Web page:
The Northside Festival kicks off Thursday. You might have noticed that we're a bit excited. As well we should be, as the good people at L Magazine have put together a strong lineup of old favorites and new discoveries. But if you're still a bit unsure of what to see, here are six more suggestions for you.
GZA, Grupo Fantasma, June 14 at Music Hall of Williamsburg
Of all the members of the amazingly amazing, storied Wu-Tang Clan, it is GZA the Genius who's most apt to step out of his comfort zone, experiment and get weird. It's GZA who recorded an entire album with DJ Muggs of Cypress Hill about chess and only chess, and it's GZA who recorded an ambitious, flawed but ultimately well-intentioned remix with the snotty indie rockers of Black Lips and even experimented with using them as his backing band. And it will be GZA who's performing Liquid Swords, his first album, in its entirety, accompanied by the heralded Latin funk band Grupo Fantasma. And he's doing it twice in one evening, because Liquid Swords is twice as nice as any other rap album out there. -Drew Millard
Ceremony, Citizens Arrest, Royal Headache, Margrudergrind, June 14 at Warsaw
California quintet Ceremony don't try to reinvent hardcore punk on their acclaimed new album Zoo, but they do add an emotional and sonic nuance that's rare for the genre, musing about the intersections of free choice and social expectations amid tracks that goose hardcore's growl with tempos that swing and guitars that seethe as well as they slash. Come early to check out the Citizens Arrest, the recently reformed New York hardcore band Ted Leo cut his teeth with, to see one of punk's hardest working men vent in his anger in a much less clever form that we've become accustomed to. -Michael Tedder
Of Montreal, Jens Lekman, The Thermals, Beach Fossils, June 15 at McCarren Park.
The most high-profile Northside show brings together an interesting quartet of marquee indie rock acts, from the lo-fi musings of Beach Fossils to the punk intensity of The Thermals to Jens Lekman's graceful orchestral folk meditations to of Montreal's unmedicated psych funk. It's an interesting mash-up of sounds, and a strong reflection of the diversity of both the Northside Festival and independent rock as a whole. -MT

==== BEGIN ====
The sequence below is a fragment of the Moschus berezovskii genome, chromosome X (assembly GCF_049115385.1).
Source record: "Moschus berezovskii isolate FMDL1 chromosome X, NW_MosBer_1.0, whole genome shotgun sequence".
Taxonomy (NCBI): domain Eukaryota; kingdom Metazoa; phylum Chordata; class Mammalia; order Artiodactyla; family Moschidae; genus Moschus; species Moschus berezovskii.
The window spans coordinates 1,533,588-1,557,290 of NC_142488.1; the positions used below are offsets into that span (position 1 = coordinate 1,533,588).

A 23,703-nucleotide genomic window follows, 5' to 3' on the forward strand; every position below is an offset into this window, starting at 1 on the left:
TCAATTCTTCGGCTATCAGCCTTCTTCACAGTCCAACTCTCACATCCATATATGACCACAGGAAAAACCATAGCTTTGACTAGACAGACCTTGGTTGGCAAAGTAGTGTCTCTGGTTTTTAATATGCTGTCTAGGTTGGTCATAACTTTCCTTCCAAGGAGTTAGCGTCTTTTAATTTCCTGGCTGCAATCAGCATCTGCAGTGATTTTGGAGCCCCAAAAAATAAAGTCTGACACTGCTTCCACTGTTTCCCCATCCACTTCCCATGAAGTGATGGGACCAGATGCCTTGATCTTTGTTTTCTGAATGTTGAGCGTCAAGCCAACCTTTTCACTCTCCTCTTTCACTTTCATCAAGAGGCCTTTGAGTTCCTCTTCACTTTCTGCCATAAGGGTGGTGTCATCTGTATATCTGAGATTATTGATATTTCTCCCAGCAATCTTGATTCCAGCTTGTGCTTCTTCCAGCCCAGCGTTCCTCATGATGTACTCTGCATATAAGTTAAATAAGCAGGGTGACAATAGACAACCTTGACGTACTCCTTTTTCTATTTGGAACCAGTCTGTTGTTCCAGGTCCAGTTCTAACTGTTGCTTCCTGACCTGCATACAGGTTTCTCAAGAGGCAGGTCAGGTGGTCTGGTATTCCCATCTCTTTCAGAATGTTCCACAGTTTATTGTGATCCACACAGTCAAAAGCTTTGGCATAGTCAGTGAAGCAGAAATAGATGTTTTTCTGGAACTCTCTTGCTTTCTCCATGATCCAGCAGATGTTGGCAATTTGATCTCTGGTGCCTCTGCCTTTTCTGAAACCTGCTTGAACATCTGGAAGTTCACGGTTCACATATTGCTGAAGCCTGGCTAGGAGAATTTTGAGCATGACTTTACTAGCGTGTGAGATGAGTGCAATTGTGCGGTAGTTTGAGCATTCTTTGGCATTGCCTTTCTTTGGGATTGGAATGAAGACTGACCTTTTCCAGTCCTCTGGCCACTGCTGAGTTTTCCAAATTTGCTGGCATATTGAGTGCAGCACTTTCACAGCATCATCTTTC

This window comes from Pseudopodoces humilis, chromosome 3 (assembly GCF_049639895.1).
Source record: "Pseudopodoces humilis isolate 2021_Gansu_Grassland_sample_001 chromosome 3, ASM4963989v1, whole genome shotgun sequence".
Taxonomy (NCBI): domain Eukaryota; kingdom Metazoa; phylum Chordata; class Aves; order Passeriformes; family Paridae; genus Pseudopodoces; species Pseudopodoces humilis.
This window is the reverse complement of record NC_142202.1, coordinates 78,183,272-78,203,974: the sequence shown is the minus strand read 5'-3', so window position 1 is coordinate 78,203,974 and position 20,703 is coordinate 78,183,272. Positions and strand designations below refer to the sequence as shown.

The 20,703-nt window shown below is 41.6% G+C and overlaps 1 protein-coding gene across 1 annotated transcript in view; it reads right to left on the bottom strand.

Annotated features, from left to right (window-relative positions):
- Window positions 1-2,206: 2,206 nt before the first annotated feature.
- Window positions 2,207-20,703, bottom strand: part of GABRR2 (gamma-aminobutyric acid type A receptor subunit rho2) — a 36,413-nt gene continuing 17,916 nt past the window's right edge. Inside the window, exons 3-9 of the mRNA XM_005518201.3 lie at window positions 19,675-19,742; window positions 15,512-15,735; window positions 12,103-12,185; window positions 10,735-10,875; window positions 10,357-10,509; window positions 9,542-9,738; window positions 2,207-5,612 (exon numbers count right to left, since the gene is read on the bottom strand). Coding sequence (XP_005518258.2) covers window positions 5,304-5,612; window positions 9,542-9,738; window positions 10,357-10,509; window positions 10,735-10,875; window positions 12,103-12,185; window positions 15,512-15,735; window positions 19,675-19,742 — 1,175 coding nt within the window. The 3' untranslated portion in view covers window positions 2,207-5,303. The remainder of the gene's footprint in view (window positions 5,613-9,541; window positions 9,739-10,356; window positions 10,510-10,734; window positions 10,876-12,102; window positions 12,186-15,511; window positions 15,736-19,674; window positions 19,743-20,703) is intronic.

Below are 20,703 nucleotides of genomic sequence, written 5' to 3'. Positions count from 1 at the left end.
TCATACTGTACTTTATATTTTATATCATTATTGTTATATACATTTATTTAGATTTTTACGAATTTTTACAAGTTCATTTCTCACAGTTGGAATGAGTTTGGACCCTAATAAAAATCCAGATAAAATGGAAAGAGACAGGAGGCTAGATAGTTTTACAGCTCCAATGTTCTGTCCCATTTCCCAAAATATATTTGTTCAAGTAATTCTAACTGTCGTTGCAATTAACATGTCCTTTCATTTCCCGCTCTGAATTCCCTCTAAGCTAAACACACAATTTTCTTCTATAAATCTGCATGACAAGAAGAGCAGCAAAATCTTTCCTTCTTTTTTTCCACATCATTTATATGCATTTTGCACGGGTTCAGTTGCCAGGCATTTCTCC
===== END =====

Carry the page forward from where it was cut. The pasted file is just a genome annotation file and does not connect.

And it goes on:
Kitty Pryde, June 15 at Knitting Factory
If you follow rap, the internet, or the rap internet with any degree of fervor, you will not be surprised to find that the most controversial hip-hop artist of the first half of the year is a teenage girl who's obsessed with Adderall and boys and cute stuff, has a tattoo of the word "Princess" on her inner lip, mumbles her way through her hooky, internally-stacked verses and goes by the name of Kitty Pryde. The enigmatic Floridian is making her first live appearance in New York at Northside, and Nonstop Sound wishes her all the luck in the world—her new EP, HAHA, I'M SORRY is excellent. -DM
Future Of The Left, Bomb The Music Industry!, June 17 at Europa
Andy "Falco" Falkous is one of the crankiest men in rock. Fortunately, he's also one of the most hilarious, and his band Future Of The Left are like the the wittiest, most-of-the-top-incenses bloggers around, blowing up their anger about disappointing movie sequels, self-satisfied ignorance, mediocre music and idiotic social mores to a hilarious epic scale, and then flushing it all away with burn-it-all-down riffs and pulverizing feedback. -MT
Dam-Funk, June 17 at Brooklyn Bowl
Though he's been largely silent since his astounding Toeachizown, a double-disc Instagram-funk extravaganza that catapulted the L.A. jack-of-all-trades to the upper echelons of indie, Dam-Funk is the truth. A veteran funkster by trade, Dam-Funk's live shows are the stuff of legend. He got his start as a session keyboardist playing on early-'90s G-Funk records, and carved a space out for himself as one of the go-to funk aficionados in L.A., eventually finding himself over with the other affable weirdos at Stones Throw. He doesn't make it out to New York too often, so carve out some time on Sunday for him. -DM